Decide what kind of media you want to use. Are there images that you want to analyze as part of your argument? Are there images you would like to create to support your argument or enhance your design? Do you want to embed a video from YouTube or Vimeo? As you make these decisions, pay attention to copyright and make sure that you are using media appropriately.
Decide how you will use design to augment your argument. What kind of visual hierarchy does your argument require, and how can you create that hierarchy? How can you use headings or different styles of text to visually communicate your important points? Remember that too much clutter or an unclear hierarchy will confuse your reader rather than strengthening your claims, so be sure to prioritize your use of features like bold or italic type.
Now that you’ve identified your audience and argument and planned out your design, it’s time to write your argument. Don’t write your paper in Word or Pages. If you already have a preferred editor for Markdown or HTML, use that. If not, use the editor on the WordPress site (but be sure to click “Save Draft” at regular intervals!).
As you write, think both about what you’re arguing and how you’re formatting that argument. In addition to saving your draft regularly, preview it regularly. Make changes to the design as you make changes to the content of the argument.
When you reference other people’s arguments, make sure you are making it clear to your readers which arguments are yours and which are drawn from other critics. Use attribution tags like “Jones argues,” “According to Smith,” and “Lee claims.” Rather than using MLA citation style, use the citation practices of online writing. This means that you should identify the author, title and publication in the body of your writing, and you should link to the text you are citing. When you quote a secondary source at length, use the block quote feature in the WordPress editor to distinguish the quotations from your text.
As with your earlier papers, make sure you’re following a claim-evidence-analysis model. When your evidence is drawn from your secondary sources, be extra careful to follow up with analysis of how that evidence proves your claim and relates to your thesis.
You probably had a thesis in mind when you started writing, but once you’ve drafted your paper, take some time and re-visit that thesis. Is your initial thesis actually what you ended up writing about? Often, your argument changes—sometimes substantially—as you work through your analysis. If that’s the case, re-write your thesis to reflect your new argument. Use your conclusion to remind your reader why your argument is important: that is, how does your thesis help your reader better understand the topic?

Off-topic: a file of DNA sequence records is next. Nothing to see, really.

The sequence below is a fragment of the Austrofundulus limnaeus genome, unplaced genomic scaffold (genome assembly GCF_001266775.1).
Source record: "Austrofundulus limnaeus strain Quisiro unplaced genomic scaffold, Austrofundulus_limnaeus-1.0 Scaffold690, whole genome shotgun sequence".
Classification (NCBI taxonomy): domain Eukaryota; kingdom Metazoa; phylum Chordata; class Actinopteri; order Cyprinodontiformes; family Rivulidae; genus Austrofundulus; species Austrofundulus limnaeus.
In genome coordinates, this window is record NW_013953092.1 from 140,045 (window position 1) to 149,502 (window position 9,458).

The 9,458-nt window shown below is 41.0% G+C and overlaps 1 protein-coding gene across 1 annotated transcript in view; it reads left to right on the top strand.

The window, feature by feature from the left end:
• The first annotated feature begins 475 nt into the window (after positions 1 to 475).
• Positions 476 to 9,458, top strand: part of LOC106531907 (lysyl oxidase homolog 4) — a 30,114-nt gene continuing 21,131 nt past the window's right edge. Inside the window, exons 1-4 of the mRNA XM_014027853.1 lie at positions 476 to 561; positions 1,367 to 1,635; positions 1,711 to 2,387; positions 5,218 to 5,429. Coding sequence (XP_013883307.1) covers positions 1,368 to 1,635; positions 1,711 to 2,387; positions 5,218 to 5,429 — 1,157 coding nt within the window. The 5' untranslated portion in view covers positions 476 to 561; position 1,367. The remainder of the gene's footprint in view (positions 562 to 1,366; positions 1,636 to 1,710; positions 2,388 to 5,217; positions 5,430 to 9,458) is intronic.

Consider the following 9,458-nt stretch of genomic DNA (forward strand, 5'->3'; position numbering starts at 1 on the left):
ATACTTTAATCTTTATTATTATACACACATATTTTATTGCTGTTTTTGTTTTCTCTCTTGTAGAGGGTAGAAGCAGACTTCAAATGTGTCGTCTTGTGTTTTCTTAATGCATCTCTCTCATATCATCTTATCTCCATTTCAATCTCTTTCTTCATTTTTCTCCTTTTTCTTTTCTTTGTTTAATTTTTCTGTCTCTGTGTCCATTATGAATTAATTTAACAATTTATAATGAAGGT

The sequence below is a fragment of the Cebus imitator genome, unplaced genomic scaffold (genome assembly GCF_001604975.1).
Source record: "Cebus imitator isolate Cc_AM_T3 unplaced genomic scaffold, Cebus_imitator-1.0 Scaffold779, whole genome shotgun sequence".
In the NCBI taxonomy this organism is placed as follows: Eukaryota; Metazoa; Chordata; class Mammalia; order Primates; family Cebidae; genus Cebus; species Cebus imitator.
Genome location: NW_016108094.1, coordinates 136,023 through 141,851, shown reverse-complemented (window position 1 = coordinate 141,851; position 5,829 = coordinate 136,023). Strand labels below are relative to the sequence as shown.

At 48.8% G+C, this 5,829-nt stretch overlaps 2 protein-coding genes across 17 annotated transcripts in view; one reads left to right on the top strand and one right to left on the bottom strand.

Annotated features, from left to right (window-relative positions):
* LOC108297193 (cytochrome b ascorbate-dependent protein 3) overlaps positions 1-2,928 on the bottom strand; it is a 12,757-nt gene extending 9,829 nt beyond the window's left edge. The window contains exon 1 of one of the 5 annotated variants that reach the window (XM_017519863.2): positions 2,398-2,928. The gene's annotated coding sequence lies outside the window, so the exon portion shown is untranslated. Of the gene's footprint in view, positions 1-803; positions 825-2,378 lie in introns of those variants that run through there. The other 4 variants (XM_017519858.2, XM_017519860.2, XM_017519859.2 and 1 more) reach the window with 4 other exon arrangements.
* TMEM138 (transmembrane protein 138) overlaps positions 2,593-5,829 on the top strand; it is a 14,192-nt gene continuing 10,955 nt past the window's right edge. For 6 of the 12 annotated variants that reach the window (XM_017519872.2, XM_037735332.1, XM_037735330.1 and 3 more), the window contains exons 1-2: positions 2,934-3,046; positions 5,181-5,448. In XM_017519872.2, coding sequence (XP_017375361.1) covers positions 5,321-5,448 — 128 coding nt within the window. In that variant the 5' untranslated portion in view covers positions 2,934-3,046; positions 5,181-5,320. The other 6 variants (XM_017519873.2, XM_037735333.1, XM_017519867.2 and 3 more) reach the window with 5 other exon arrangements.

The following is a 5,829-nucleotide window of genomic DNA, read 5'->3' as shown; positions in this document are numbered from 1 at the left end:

In addition to your essay, you should write a meta-analysis of your essay that you will submit on Sakai. Your meta-analysis should make an argument about the ways you engaged your specific audience in your essay. In about 500 words, tell your reader who your audience was, and what you identified as the most important things your audience values or is interested in. How do you know they value those things? Then explain the specific choices you made in your paper that respond to those interests and values.
You should also consider the choices you made about design, media and layout in your analysis. What were the intended rhetorical and visual effects of those choices? Based on your knowledge of your audience, why did you prioritize those particular effects? Be sure to include specific examples to support your claims.
Your meta-analysis should be a separate section (that is, it does not need to be integrated into the rest of your paper). As such, it should be organized with a brief introduction, a body paragraph (or two), and a brief conclusion.
Your essay should be submitted for peer review by class time on Monday, 4/2. You should upload your paper to the "Paper IV Peer Review" folder in the class Box folder. After class on Monday, you will follow the peer review instructions to review your classmates' papers. We will discuss peer revew feedback in class on Wednesday, 4/4.
After our peer-review session, you should revise your essay according to your classmates' feedback and upload it to the "Paper IV" folder on Sakai by class time on Friday, 4/6.
Paper IV is worth 15 points. Two of those points are allocated to peer review, one for submitting a completed draft by the appointed time, and another for providing feedback on your classmates' papers. The final paper will be graded on the 13-point scale; for more details on that scale, consult the grading scale.
Paper IV is the final paper of the term, so you will have only one opportunity to revise following peer review and submission. Your revised Paper IV should be submitted no later than noon on Friday, April 12.
There are three steps to submitting your Paper IV revision. You must complete all three steps to receive a final grade for Paper IV.